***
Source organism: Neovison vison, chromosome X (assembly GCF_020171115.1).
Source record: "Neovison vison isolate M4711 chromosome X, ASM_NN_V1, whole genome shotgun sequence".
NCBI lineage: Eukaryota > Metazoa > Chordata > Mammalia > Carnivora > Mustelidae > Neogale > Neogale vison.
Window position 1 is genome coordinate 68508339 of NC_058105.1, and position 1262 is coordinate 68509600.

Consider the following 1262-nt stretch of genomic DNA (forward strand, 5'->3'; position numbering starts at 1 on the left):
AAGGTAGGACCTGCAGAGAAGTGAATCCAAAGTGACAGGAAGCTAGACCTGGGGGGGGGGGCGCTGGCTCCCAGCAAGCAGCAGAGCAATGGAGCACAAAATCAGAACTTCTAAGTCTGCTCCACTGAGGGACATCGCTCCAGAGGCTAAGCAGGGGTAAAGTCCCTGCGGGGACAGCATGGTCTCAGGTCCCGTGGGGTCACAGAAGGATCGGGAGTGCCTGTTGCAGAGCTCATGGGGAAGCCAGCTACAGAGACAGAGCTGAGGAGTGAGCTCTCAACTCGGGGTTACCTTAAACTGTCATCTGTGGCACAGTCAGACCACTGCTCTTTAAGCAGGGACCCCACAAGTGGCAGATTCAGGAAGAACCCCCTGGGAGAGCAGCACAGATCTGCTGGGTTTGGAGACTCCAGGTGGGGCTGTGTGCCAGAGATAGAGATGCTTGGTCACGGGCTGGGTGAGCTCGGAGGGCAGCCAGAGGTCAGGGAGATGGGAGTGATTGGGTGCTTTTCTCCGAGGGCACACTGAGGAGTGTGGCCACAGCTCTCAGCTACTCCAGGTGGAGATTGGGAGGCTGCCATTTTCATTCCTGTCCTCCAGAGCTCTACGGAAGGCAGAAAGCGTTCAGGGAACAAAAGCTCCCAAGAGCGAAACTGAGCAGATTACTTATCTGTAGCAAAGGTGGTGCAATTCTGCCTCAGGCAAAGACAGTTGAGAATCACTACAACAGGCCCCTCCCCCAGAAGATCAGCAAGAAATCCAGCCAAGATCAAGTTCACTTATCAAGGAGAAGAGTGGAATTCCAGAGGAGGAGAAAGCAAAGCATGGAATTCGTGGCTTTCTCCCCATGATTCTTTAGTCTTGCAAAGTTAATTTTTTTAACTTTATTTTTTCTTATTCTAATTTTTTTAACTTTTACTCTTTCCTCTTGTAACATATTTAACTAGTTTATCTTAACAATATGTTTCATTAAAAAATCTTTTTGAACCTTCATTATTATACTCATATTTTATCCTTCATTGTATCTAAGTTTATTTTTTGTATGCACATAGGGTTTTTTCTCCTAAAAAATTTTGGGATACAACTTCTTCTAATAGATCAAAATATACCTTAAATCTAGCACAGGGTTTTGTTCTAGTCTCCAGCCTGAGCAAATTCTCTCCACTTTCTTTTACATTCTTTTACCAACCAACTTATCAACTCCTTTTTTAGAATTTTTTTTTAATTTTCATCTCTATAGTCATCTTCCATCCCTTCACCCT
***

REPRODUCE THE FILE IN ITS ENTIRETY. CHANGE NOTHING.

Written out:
Source organism: Neovison vison, chromosome X (assembly GCF_020171115.1).
Source record: "Neovison vison isolate M4711 chromosome X, ASM_NN_V1, whole genome shotgun sequence".
NCBI lineage: Eukaryota > Metazoa > Chordata > Mammalia > Carnivora > Mustelidae > Neogale > Neogale vison.
Window position 1 is genome coordinate 68508339 of NC_058105.1, and position 1262 is coordinate 68509600.

Consider the following 1262-nt stretch of genomic DNA (forward strand, 5'->3'; position numbering starts at 1 on the left):
AAGGTAGGACCTGCAGAGAAGTGAATCCAAAGTGACAGGAAGCTAGACCTGGGGGGGGGGGCGCTGGCTCCCAGCAAGCAGCAGAGCAATGGAGCACAAAATCAGAACTTCTAAGTCTGCTCCACTGAGGGACATCGCTCCAGAGGCTAAGCAGGGGTAAAGTCCCTGCGGGGACAGCATGGTCTCAGGTCCCGTGGGGTCACAGAAGGATCGGGAGTGCCTGTTGCAGAGCTCATGGGGAAGCCAGCTACAGAGACAGAGCTGAGGAGTGAGCTCTCAACTCGGGGTTACCTTAAACTGTCATCTGTGGCACAGTCAGACCACTGCTCTTTAAGCAGGGACCCCACAAGTGGCAGATTCAGGAAGAACCCCCTGGGAGAGCAGCACAGATCTGCTGGGTTTGGAGACTCCAGGTGGGGCTGTGTGCCAGAGATAGAGATGCTTGGTCACGGGCTGGGTGAGCTCGGAGGGCAGCCAGAGGTCAGGGAGATGGGAGTGATTGGGTGCTTTTCTCCGAGGGCACACTGAGGAGTGTGGCCACAGCTCTCAGCTACTCCAGGTGGAGATTGGGAGGCTGCCATTTTCATTCCTGTCCTCCAGAGCTCTACGGAAGGCAGAAAGCGTTCAGGGAACAAAAGCTCCCAAGAGCGAAACTGAGCAGATTACTTATCTGTAGCAAAGGTGGTGCAATTCTGCCTCAGGCAAAGACAGTTGAGAATCACTACAACAGGCCCCTCCCCCAGAAGATCAGCAAGAAATCCAGCCAAGATCAAGTTCACTTATCAAGGAGAAGAGTGGAATTCCAGAGGAGGAGAAAGCAAAGCATGGAATTCGTGGCTTTCTCCCCATGATTCTTTAGTCTTGCAAAGTTAATTTTTTTAACTTTATTTTTTCTTATTCTAATTTTTTTAACTTTTACTCTTTCCTCTTGTAACATATTTAACTAGTTTATCTTAACAATATGTTTCATTAAAAAATCTTTTTGAACCTTCATTATTATACTCATATTTTATCCTTCATTGTATCTAAGTTTATTTTTTGTATGCACATAGGGTTTTTTCTCCTAAAAAATTTTGGGATACAACTTCTTCTAATAGATCAAAATATACCTTAAATCTAGCACAGGGTTTTGTTCTAGTCTCCAGCCTGAGCAAATTCTCTCCACTTTCTTTTACATTCTTTTACCAACCAACTTATCAACTCCTTTTTTAGAATTTTTTTTTAATTTTCATCTCTATAGTCATCTTCCATCCCTTCACCCT